Welcome to World Footy News Saturday, April 20 2019 @ 11:55 pm ACST
Australian Football International Cup 2005
Melbourne played host to the 2nd International Cup, with regional Victorian town Wangaratta also featuring for one round of matches. 12 countries were expected with Spain the fresh faces, but funding and player availability saw Denmark and Nauru as late withdrawals, reducing the total to 10. Papua New Guinea again made the final, but went down to New Zealand.
Below are links to key details for the event. WFN reported on every game and the complete archive can still be found below, in reverse chronological order.
We're happy (or should that be guilty) to say that nearly three years since the end of the 2005 Australian Football International Cup, we've finally completed editing and uploading our "home video" footage of the tournament. We did of course release snippets around the time of the last Cup, but have been uploading more over the last six months.
The final instalment includes a few shots from the Grand Final at the MCG including some of the New Zealand celebrations down in the rooms after the game.
We'll endeavour to make such footage available much quicker during and after the 2008 Australian Football International Cup, however there's no substitute for professionally recorded video as provided by the AFL last time - we'll certainly be encouraging them to make some of it available to the public far quicker than having to wait for copies to appear years later. Early signs are good, with AFL staff starting to collect some preliminary footage already.
Looking back at some of our footage from the 2005 Australian Football International Cup semi-finals, it's a reminder that it may still be tight at the top of international footy come the third Cup in August this year. We'll be looking to stir up the debate later in the year, but already there's plenty of opinion that Papua New Guinea should be the stand-out. With so many players now at a high standard in the AFL Queensland leagues, it seems quite possible that PNG will be far too good for everyone else.
On the flipside though, watching back some of the Mosquitoes' dogged battle with Ireland in the 2005 semi-final, there must be some hope for other nations. Like many countries, Ireland didn't have their best possible team at the Cup, yet in their match against PNG, with a bit of luck, they could have gotten over the line, losing by just 9 points (and having one more scoring shot). Similarly the US Revolution's match against PNG went to the wire, the Stars and Stripes falling just one point short, and ultimately losing to the tournament winner, New Zealand, in their own semi-final.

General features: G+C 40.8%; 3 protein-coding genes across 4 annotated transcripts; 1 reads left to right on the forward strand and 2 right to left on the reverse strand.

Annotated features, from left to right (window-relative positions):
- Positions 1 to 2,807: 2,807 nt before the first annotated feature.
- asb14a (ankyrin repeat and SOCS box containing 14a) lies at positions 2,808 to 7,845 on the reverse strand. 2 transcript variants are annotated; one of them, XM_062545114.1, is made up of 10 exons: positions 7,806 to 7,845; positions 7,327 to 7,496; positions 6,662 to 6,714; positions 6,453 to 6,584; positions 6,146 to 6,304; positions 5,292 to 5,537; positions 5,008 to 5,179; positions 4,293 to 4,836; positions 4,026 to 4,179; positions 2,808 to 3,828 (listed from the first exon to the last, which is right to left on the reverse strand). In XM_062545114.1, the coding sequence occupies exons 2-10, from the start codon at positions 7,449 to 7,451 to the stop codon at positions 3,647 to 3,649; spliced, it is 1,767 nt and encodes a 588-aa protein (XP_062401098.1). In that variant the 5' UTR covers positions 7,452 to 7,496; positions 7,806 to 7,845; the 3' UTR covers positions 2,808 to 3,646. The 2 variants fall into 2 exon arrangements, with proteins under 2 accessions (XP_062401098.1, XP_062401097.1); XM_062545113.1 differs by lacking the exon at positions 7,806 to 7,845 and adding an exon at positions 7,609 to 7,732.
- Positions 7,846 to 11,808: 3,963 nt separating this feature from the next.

Of course New Zealand were the stand-out side in 2005, undefeated at the Cup and generally winning easily. So perhaps they will deserve to start favourites again. With none of the top 4 having played each other since 2005 one thing is for sure - no country can truly be confident until they've put the score on the board this August and September.
Part of the experience of the International Cups and international footy in general is the culture and colour other nations bring to the game. We see different playing styles, different body types, new jumper designs and an assortment of languages and culture. A huge success at the last Cup was the dinner function in Wangaratta. Some of the colour, dancing and good cheer can be seen on our recent Youtube upload on our World Footy Channel.
As the 2008 Australian Football International Cup quickly approaches, WFN is continuing to upload short segments of footage from the second Cup, back in 2005. The latest clips include Britain versus Papua New Guinea at what was Optus Oval (Carlton's ground), the welcome to teams in Wangaratta in rural Victoria, and the matches there between Ireland and Japan (mainly Japan's solemn anthem), Britain and Canada (focussed on former AFL player Matt Connell's 3/4 time coaches address to the Bulldogs, and post match celebrations) and the tight United States versus PNG one point result.
The 2005 Australian Football International Cup received much wider mainstream media coverage than it did in 2002. There was a greater awareness within the media leading into the tournament, and several nations were very adept at grabbing attention, which all helped raise the event's profile. As most of the international leagues finish off for 2005, here is a look back to the Cup as we list just a small number of the many stories from mainstream press that was also available on the internet.
The Canadians were unlucky with a tough draw at the 2005 International Cup, but they fought hard in every match. They also presented very professionally and that includes capturing some video of the event, including the PNG Ole Ole.
The AFL's Community Development Manager Ed Biggs, who was also Tournament Director for the 2005 Australian Football International Cup, has responded to World Footy News' review of the event - see Opinion: Report card on IC2005 for our article. In his detailed email Ed also mentions the AFL's own review of the tournament and tantalisingly suggests that they hope to see as many as 20 nations competing in 2008.
One of the keen spectators at the 2005 International Cup was Kevin Sheehan. He is well known to most Australian Rules fans as the expert clubs and media turn to for guidance when it comes to the annual AFL draft. There is no better person to talk to about the prospects of international players making the big league, and worldfootynews.com did just that during the Cup.